There’s a little-known feature in Windows Vista & windows 7 which can make the normally painful process of moving to a new PC ridiculously easy. What’s more, it can also serve as a powerful backup tool, which could save your data from the unthinkable should a major crash or disc corruption occur, offering total peace of mind.

While the standard backup facility in Windows Vista & windows 7 is fairly limited, this tool enables you to back up your choice of files and folders, settings, favourites, emails and more. It only takes a few clicks, and there’s no need to install anything because you have the program already – it’s Windows Easy Transfer.

Yes, it’s designed to transfer your file settings from one PC to another. But Windows Easy Transfer can also be used as a backup tool, enabling you to save important data, then restore it on the same system after a data disaster. Is it the best choice for you, though? There are a few issues, so keep reading.

It’s simple to point Windows Easy Transfer to the files and folders you’d like to back up, but there’s no way to save that information, or schedule the program to run automatically. So if you’re looking to run frequent backups of the same files, you’d be better off with a full-strength backup tool.

You should also beware of potential restoration problems. Windows Easy Transfer stores its data in MIG files, which use a proprietary format that nothing else can read. You can’t restore selected files (it’s all or nothing), and if the MIG file gets corrupted, you may not be able to restore anything at all.

This isn’t at all likely to happen, but we still wouldn’t recommend using Windows Easy Transfer to create the only backup of, say, a business database. Even the tiny chance of disaster is too great to make it worth the risk. If you just want to run simple ad hoc backups every month or so, though, Windows Easy Transfer makes a lot more sense. It’s simple to use, available on all Windows Vista & windows 7 PCs and provides a great deal of control over exactly what you can back up.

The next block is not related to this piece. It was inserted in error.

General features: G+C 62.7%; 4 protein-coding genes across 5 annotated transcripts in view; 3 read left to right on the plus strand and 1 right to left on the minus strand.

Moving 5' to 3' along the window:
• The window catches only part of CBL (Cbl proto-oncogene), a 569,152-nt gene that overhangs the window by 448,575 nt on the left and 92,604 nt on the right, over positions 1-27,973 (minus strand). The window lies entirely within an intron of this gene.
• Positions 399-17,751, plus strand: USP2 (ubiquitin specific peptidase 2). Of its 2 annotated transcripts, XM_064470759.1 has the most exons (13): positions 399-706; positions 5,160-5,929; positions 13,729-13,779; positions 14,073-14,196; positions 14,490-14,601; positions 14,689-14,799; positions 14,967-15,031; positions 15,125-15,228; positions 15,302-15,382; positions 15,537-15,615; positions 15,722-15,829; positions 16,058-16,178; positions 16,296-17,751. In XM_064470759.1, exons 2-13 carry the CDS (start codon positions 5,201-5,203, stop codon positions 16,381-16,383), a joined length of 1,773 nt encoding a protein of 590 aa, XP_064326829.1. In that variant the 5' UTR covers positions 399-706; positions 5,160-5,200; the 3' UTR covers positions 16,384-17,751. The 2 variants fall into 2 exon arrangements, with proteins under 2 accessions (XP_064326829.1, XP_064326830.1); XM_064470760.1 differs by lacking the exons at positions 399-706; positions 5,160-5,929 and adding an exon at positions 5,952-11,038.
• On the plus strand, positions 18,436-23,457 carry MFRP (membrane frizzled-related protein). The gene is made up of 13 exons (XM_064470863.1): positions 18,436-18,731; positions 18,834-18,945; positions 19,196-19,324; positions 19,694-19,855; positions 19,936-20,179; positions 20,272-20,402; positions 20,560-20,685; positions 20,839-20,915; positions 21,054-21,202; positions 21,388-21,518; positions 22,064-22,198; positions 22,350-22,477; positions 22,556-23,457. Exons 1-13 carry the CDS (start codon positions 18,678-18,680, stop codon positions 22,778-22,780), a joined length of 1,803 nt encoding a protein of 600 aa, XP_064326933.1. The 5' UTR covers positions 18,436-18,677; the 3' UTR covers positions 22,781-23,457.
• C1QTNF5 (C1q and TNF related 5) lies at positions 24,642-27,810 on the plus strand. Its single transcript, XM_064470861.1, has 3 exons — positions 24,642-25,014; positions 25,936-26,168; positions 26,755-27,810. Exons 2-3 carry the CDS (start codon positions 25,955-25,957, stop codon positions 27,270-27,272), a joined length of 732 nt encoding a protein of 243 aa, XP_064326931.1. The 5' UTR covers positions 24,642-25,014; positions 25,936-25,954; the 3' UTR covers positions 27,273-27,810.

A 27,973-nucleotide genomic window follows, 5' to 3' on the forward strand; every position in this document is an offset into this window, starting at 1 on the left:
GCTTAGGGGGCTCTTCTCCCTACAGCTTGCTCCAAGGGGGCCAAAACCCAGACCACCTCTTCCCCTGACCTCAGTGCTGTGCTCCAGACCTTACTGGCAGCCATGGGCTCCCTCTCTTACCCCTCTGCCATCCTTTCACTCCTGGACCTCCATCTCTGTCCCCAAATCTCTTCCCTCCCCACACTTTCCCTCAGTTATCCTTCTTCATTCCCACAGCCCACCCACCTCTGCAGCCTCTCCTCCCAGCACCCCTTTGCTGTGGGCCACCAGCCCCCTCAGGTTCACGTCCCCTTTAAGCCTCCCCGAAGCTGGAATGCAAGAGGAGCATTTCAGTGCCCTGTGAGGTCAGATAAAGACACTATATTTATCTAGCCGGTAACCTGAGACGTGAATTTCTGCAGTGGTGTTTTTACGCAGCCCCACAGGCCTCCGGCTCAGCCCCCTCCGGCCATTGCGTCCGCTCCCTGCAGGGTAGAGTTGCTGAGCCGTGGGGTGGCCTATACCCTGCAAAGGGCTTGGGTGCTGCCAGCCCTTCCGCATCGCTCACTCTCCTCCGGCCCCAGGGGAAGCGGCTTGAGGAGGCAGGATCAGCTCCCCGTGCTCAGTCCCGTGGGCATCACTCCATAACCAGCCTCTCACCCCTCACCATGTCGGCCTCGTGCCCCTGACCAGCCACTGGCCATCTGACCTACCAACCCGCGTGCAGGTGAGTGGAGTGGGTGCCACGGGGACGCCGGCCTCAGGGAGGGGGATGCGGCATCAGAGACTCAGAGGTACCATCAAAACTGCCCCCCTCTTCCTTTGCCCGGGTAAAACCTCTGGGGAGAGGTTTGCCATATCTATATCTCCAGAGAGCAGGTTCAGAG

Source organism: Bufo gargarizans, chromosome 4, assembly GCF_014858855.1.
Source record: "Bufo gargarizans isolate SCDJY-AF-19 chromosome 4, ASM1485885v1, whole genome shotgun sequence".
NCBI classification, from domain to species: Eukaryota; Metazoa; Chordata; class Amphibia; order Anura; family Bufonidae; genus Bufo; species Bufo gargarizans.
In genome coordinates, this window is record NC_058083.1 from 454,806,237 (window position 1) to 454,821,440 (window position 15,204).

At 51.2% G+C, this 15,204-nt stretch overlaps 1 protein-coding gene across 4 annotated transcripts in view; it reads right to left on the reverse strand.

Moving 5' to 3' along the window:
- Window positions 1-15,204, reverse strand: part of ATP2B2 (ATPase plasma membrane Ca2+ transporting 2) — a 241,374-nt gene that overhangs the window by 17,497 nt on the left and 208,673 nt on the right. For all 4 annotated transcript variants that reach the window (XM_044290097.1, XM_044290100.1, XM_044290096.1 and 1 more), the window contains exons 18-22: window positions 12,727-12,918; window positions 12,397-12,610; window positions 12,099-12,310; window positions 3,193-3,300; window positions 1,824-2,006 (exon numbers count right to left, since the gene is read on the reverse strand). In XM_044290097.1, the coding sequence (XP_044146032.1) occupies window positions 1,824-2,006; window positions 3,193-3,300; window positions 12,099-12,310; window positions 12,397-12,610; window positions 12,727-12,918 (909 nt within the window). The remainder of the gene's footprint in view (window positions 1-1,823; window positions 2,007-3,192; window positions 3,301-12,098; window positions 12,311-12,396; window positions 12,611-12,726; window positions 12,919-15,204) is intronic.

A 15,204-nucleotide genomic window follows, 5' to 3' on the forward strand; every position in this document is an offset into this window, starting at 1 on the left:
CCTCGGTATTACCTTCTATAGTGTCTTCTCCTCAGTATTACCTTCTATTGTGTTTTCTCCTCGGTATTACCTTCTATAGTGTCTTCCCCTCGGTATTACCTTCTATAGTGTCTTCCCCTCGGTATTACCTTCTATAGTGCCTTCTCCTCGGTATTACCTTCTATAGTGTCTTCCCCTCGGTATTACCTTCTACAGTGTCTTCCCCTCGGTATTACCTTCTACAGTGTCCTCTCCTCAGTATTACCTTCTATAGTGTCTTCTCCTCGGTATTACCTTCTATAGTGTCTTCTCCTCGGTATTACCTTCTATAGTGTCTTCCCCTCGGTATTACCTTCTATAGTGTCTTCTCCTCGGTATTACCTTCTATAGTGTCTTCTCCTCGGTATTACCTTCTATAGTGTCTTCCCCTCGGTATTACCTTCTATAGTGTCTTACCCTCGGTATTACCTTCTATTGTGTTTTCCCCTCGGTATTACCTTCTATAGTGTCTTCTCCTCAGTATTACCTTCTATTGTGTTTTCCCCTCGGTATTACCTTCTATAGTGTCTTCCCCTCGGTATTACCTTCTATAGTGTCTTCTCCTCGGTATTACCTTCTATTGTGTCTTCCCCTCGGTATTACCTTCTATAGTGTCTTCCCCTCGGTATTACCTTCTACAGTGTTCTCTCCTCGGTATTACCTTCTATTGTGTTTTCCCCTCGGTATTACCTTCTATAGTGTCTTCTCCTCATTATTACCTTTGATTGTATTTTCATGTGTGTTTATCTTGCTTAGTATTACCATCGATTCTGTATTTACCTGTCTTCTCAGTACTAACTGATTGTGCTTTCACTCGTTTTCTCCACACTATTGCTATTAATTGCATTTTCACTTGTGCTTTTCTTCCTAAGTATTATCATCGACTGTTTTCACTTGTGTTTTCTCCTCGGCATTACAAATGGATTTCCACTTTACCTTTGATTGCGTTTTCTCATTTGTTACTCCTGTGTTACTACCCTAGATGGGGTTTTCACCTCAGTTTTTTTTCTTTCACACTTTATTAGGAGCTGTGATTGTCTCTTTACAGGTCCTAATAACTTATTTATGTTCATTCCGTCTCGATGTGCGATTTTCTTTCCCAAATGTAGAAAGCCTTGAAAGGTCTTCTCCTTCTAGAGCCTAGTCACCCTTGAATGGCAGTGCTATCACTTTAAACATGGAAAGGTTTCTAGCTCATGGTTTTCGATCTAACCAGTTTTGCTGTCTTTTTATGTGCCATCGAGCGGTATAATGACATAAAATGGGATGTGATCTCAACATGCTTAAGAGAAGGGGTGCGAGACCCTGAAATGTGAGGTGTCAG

Back up and restore

If the worst happens and your original data is lost, restoring the backup is very simple. Your first step is to remember that Windows Easy Transfer restores everything it saved, so think whether that might be a problem. If you’ve worked on a spreadsheet since it was backed up, for instance, do you really want to restore the older version? Copy modified files somewhere safe if you think they might be at risk.

Now close any running applications, double-click on your backup file, and Windows Easy Transfer should be launched. It’s not? Then click Start, type MIGWIZ and press Return to start it manually, click Next > Continue a transfer > No, I’ve copied files…, and point the program to your backup file.

You’ll see the settings and files that Windows Easy Transfer is going to restore. If you’re sure this is the right backup, and you don’t mind overwriting existing files and settings, click Transfer. The program reports on everything it’s transferred, and the restoration has finished – click Close and all your old data should be back in place.